It has been reported that the incidence of infertility in patients with endometrial adhesions is as high as 90% [18]. Uterine cavity normalcy and sufficient endometrial thickness are essential for a successful pregnancy [19, 20]. Intrauterine adhesions are caused by injury of the basement layer of the endometrium caused by postoperative or inflammatory infection of the uterine cavity, such as abortion and curettage. Scar tissue formed in the uterine cavity can partially or completely occlude the normal cavity, resulting in menstrual abnormalities, infertility, recurrent abortion, and other complications. In the present study, the proportion of intrauterine adhesion in patients with secondary infertility in Kunming (15.42%) was much higher than in Dehong (8.06%) (P < 0.05). In addition, the number of previous pregnancies in patients with secondary infertility in the two regions was different, and this difference was statistically significant. There were significantly more patients with more than two previous pregnancies in Kunming than in Dehong, while the majority of patients with secondary infertility in Dehong were those with only one previous pregnancy (P < 0.05). This might be correlated with the high abortion rate found in infertile patients in Kunming [21]. Thus, according to this difference, we can carry out scientific contraception for females in Kunming, reduce the accidental pregnancy, and weaken the injury of operation to the uterine cavity.

This study has several limitations. First, the cross-sectional nature of the study design might not show the cause and effect relationships between study variables. Second, the samples for this study were taken from the only one teaching hospital of each area. Finally, the sample size of this study was not calculated based on a certain equation.

Conclusion

In conclusion, there were marked differences in the etiologies and risk factors of infertility between women living in Kunming and Dehong.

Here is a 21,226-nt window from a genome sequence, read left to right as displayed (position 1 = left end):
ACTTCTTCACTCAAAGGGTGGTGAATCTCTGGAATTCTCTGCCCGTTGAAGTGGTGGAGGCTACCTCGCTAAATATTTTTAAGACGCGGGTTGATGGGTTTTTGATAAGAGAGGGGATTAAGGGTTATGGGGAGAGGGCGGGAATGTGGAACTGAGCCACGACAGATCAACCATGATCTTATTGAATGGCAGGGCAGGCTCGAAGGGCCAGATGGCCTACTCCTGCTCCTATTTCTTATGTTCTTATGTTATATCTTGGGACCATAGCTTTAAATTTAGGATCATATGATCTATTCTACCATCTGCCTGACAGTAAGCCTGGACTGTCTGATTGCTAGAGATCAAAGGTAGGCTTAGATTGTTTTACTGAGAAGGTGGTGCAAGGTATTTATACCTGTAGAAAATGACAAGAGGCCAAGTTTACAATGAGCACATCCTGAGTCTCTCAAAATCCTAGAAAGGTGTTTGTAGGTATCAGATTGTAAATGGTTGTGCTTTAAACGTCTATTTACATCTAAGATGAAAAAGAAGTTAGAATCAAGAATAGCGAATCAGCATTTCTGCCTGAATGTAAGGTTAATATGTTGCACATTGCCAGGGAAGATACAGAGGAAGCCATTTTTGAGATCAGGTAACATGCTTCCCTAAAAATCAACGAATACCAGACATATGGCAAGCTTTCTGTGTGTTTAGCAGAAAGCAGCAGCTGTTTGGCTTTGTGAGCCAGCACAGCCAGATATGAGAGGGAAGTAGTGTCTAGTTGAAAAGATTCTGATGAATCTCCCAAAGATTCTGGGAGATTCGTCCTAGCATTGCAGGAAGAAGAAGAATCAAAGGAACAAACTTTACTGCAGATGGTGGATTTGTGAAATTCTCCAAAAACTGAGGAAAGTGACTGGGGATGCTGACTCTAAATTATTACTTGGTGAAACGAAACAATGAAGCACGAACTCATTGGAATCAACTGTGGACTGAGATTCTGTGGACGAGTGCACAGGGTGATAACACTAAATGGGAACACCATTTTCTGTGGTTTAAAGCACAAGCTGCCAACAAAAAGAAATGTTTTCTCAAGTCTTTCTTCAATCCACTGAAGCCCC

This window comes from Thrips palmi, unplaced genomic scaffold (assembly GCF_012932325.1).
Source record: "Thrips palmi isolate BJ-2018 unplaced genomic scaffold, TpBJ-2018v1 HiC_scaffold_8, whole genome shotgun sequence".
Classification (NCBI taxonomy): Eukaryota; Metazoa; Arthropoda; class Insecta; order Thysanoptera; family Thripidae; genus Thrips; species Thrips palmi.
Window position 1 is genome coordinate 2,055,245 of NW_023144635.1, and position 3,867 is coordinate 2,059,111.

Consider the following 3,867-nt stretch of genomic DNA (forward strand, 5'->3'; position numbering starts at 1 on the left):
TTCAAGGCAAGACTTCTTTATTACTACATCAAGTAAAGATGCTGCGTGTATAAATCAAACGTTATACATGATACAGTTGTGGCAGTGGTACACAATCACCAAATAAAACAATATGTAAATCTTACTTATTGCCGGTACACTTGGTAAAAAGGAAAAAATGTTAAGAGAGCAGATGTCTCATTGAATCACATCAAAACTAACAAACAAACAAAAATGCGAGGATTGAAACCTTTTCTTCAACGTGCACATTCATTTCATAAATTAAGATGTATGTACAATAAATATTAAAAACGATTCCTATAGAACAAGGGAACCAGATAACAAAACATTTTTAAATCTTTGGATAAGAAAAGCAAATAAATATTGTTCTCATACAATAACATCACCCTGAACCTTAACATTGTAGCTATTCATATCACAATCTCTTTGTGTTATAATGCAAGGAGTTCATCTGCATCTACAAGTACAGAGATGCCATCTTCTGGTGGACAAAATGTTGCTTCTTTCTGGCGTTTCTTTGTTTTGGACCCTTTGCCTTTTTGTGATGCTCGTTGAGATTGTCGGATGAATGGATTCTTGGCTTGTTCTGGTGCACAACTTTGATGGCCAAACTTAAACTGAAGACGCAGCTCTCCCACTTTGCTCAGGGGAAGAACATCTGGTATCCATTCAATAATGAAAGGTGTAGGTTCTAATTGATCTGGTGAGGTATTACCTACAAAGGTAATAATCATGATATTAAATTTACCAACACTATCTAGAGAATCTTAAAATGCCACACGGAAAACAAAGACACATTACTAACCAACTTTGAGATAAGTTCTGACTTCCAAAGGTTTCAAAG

Availability of data and materials

The datasets used and/or analysed during the current study available from the corresponding author on reasonable request.

Abbreviations

WHO:

World Health Organization

BMI:

Body mass index

PCOS:

Polycystic ovarian syndrome

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Acknowledgements

We would like to acknowledge the hard and dedicated work of all the staff that implemented the intervention and evaluation components of the study.

Funding

This study was supported by a grant from Projects: Health science and Technology plan projects of Yunnan Province (Nos. 2017NS214, 2017NS215, 2017NS216, 2018NS0235, 2018NS0236); Provincial innovation team project of human assisted reproductive technology research: 2017HC009. Martin expert workstation (2018IC106). Famous doctors of ‘ten thousand people plan’ in Yunnan Province (No. YNWR-MY-2018-014); Yunnan reproductive genetic disease clinical medical center (ZX2019-01-01); National Natural Science Foundation of China (No. 31700798). The funding body had no role in the design of the study and collection, analysis, and interpretation of data and in writing the manuscript.

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Authors

Contributions

FZ, QF, DWS and YF conceived the idea and conceptualised the study. XLL, LNY, LYS and CYW, collected the data. FZ, XLL and HMY analysed the data. FZ, QF, DWS and YF drafted the manuscript, then DWS and QF, reviewed the manuscript. All authors read and approved the final draft.

Corresponding authors

Correspondence to Dawei Sun or Yun Feng.

Ethics declarations

Ethics approval and consent to participate

This study was conducted with approval from the Ethics Committee of the First People's Hospital of Yunnan Province and Dehong Dai and Jingpo Autonomous Prefecture Hospital. This study was conducted in accordance with the declaration of Helsinki. Ethics committee ruled that informed consent was not required in this study. Don’t required any administrative permissions to access and use the medical records described in my study.

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Not applicable.

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The authors declare that they have no competing interests.

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Zhang, F., Feng, Q., Yang, L. et al. Analysis of the etiologies of female infertility in Yunnan minority areas. BMC Women's Health 21, 88 (2021). https://doi.org/10.1186/s12905-021-01216-5

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Keywords

  • Infertility
  • Etiology
  • Related factors
  • Yunnan
  • Minority areas